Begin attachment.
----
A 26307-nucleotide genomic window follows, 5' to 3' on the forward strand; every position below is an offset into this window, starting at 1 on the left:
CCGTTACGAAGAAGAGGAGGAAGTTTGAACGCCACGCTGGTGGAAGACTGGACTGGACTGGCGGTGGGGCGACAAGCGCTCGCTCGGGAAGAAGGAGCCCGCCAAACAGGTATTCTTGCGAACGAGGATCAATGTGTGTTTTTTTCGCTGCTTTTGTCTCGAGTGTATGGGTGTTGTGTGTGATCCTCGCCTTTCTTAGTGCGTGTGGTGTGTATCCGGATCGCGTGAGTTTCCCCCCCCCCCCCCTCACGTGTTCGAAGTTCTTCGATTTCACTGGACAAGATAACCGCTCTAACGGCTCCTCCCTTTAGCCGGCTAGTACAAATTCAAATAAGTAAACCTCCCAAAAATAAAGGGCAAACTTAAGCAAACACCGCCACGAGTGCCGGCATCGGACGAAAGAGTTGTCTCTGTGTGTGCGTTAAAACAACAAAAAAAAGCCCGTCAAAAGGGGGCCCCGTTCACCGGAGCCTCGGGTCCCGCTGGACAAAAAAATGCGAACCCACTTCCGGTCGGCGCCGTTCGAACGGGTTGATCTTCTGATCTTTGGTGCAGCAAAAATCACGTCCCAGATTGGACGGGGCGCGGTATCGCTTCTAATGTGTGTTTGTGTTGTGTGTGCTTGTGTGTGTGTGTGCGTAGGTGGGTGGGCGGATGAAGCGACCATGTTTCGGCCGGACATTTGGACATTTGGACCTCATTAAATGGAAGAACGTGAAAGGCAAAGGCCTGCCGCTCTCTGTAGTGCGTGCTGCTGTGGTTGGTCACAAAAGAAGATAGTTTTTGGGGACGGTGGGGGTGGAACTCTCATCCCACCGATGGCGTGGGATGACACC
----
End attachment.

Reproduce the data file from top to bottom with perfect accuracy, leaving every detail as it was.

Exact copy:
A 26307-nucleotide genomic window follows, 5' to 3' on the forward strand; every position below is an offset into this window, starting at 1 on the left:
CCGTTACGAAGAAGAGGAGGAAGTTTGAACGCCACGCTGGTGGAAGACTGGACTGGACTGGCGGTGGGGCGACAAGCGCTCGCTCGGGAAGAAGGAGCCCGCCAAACAGGTATTCTTGCGAACGAGGATCAATGTGTGTTTTTTTCGCTGCTTTTGTCTCGAGTGTATGGGTGTTGTGTGTGATCCTCGCCTTTCTTAGTGCGTGTGGTGTGTATCCGGATCGCGTGAGTTTCCCCCCCCCCCCCCTCACGTGTTCGAAGTTCTTCGATTTCACTGGACAAGATAACCGCTCTAACGGCTCCTCCCTTTAGCCGGCTAGTACAAATTCAAATAAGTAAACCTCCCAAAAATAAAGGGCAAACTTAAGCAAACACCGCCACGAGTGCCGGCATCGGACGAAAGAGTTGTCTCTGTGTGTGCGTTAAAACAACAAAAAAAAGCCCGTCAAAAGGGGGCCCCGTTCACCGGAGCCTCGGGTCCCGCTGGACAAAAAAATGCGAACCCACTTCCGGTCGGCGCCGTTCGAACGGGTTGATCTTCTGATCTTTGGTGCAGCAAAAATCACGTCCCAGATTGGACGGGGCGCGGTATCGCTTCTAATGTGTGTTTGTGTTGTGTGTGCTTGTGTGTGTGTGTGCGTAGGTGGGTGGGCGGATGAAGCGACCATGTTTCGGCCGGACATTTGGACATTTGGACCTCATTAAATGGAAGAACGTGAAAGGCAAAGGCCTGCCGCTCTCTGTAGTGCGTGCTGCTGTGGTTGGTCACAAAAGAAGATAGTTTTTGGGGACGGTGGGGGTGGAACTCTCATCCCACCGATGGCGTGGGATGACACC